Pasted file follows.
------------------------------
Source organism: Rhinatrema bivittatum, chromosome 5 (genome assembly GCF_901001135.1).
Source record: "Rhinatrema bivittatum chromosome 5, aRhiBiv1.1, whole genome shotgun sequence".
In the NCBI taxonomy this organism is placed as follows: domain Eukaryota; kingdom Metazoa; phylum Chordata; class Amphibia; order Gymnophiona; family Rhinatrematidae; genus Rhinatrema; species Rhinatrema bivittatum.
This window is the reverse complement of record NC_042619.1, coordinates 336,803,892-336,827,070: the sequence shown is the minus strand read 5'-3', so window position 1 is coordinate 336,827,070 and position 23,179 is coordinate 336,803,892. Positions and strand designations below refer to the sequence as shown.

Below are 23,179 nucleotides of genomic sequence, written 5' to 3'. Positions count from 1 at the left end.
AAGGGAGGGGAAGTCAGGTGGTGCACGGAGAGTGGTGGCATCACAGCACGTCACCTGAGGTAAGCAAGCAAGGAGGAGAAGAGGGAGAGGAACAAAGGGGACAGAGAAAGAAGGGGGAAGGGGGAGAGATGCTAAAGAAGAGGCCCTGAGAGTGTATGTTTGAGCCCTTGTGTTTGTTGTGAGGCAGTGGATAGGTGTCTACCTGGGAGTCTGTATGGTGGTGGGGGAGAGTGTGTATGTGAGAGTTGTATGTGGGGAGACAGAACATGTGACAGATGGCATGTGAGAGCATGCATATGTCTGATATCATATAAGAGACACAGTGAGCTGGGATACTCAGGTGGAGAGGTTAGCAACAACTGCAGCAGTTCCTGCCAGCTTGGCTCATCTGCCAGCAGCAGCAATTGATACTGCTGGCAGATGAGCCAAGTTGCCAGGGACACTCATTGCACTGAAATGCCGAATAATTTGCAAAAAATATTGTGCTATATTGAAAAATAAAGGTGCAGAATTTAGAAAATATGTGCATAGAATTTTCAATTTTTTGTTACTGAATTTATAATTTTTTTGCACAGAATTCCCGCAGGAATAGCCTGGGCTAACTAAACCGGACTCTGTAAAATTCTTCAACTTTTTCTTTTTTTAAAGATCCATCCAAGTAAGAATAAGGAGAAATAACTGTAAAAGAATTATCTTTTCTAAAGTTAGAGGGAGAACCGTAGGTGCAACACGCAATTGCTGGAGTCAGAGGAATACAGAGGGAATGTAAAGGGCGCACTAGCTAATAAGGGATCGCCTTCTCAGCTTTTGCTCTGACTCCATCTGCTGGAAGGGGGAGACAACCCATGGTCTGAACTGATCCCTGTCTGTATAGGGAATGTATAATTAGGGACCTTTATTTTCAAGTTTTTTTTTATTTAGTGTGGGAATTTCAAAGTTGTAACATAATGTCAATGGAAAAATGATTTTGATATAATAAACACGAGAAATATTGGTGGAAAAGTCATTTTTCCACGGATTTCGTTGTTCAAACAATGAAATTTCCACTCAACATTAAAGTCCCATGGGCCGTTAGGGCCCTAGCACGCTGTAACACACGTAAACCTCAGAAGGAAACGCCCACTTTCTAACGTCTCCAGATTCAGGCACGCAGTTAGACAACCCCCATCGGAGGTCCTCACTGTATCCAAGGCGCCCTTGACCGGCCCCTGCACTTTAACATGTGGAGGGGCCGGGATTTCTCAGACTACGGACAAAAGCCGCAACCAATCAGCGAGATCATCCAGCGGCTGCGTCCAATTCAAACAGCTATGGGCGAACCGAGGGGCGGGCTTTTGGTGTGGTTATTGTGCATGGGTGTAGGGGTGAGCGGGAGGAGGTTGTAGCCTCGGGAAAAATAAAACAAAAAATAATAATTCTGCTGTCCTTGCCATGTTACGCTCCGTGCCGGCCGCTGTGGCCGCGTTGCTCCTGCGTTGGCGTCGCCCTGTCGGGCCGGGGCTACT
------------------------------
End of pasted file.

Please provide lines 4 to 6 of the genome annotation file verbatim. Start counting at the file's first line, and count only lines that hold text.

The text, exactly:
This window is the reverse complement of record NC_042619.1, coordinates 336,803,892-336,827,070: the sequence shown is the minus strand read 5'-3', so window position 1 is coordinate 336,827,070 and position 23,179 is coordinate 336,803,892. Positions and strand designations below refer to the sequence as shown.

Below are 23,179 nucleotides of genomic sequence, written 5' to 3'. Positions count from 1 at the left end.
AAGGGAGGGGAAGTCAGGTGGTGCACGGAGAGTGGTGGCATCACAGCACGTCACCTGAGGTAAGCAAGCAAGGAGGAGAAGAGGGAGAGGAACAAAGGGGACAGAGAAAGAAGGGGGAAGGGGGAGAGATGCTAAAGAAGAGGCCCTGAGAGTGTATGTTTGAGCCCTTGTGTTTGTTGTGAGGCAGTGGATAGGTGTCTACCTGGGAGTCTGTATGGTGGTGGGGGAGAGTGTGTATGTGAGAGTTGTATGTGGGGAGACAGAACATGTGACAGATGGCATGTGAGAGCATGCATATGTCTGATATCATATAAGAGACACAGTGAGCTGGGATACTCAGGTGGAGAGGTTAGCAACAACTGCAGCAGTTCCTGCCAGCTTGGCTCATCTGCCAGCAGCAGCAATTGATACTGCTGGCAGATGAGCCAAGTTGCCAGGGACACTCATTGCACTGAAATGCCGAATAATTTGCAAAAAATATTGTGCTATATTGAAAAATAAAGGTGCAGAATTTAGAAAATATGTGCATAGAATTTTCAATTTTTTGTTACTGAATTTATAATTTTTTTGCACAGAATTCCCGCAGGAATAGCCTGGGCTAACTAAACCGGACTCTGTAAAATTCTTCAACTTTTTCTTTTTTTAAAGATCCATCCAAGTAAGAATAAGGAGAAATAACTGTAAAAGAATTATCTTTTCTAAAGTTAGAGGGAGAACCGTAGGTGCAACACGCAATTGCTGGAGTCAGAGGAATACAGAGGGAATGTAAAGGGCGCACTAGCTAATAAGGGATCGCCTTCTCAGCTTTTGCTCTGACTCCATCTGCTGGAAGGGGGAGACAACCCATGGTCTGAACTGATCCCTGTCTGTATAGGGAATGTATAATTAGGGACCTTTATTTTCAAGTTTTTTTTTATTTAGTGTGGGAATTTCAAAGTTGTAACATAATGTCAATGGAAAAATGATTTTGATATAATAAACACGAGAAATATTGGTGGAAAAGTCATTTTTCCACGGATTTCGTTGTTCAAACAATGAAATTTCCACTCAACATTAAAGTCCCATGGGCCGTTAGGGCCCTAGCACGCTGTAACACACGTAAACCTCAGAAGGAAACGCCCACTTTCTAACGTCTCCAGATTCAGGCACGCAGTTAGACAACCCCCATCGGAGGTCCTCACTGTATCCAAGGCGCCCTTGACCGGCCCCTGCACTTTAACATGTGGAGGGGCCGGGATTTCTCAGACTACGGACAAAAGCCGCAACCAATCAGCGAGATCATCCAGCGGCTGCGTCCAATTCAAACAGCTATGGGCGAACCGAGGGGCGGGCTTTTGGTGTGGTTATTGTGCATGGGTGTAGGGGTGAGCGGGAGGAGGTTGTAGCCTCGGGAAAAATAAAACAAAAAATAATAATTCTGCTGTCCTTGCCATGTTACGCTCCGTGCCGGCCGCTGTGGCCGCGTTGCTCCTGCGTTGGCGTCGCCCTGTCGGGCCGGGGCTACT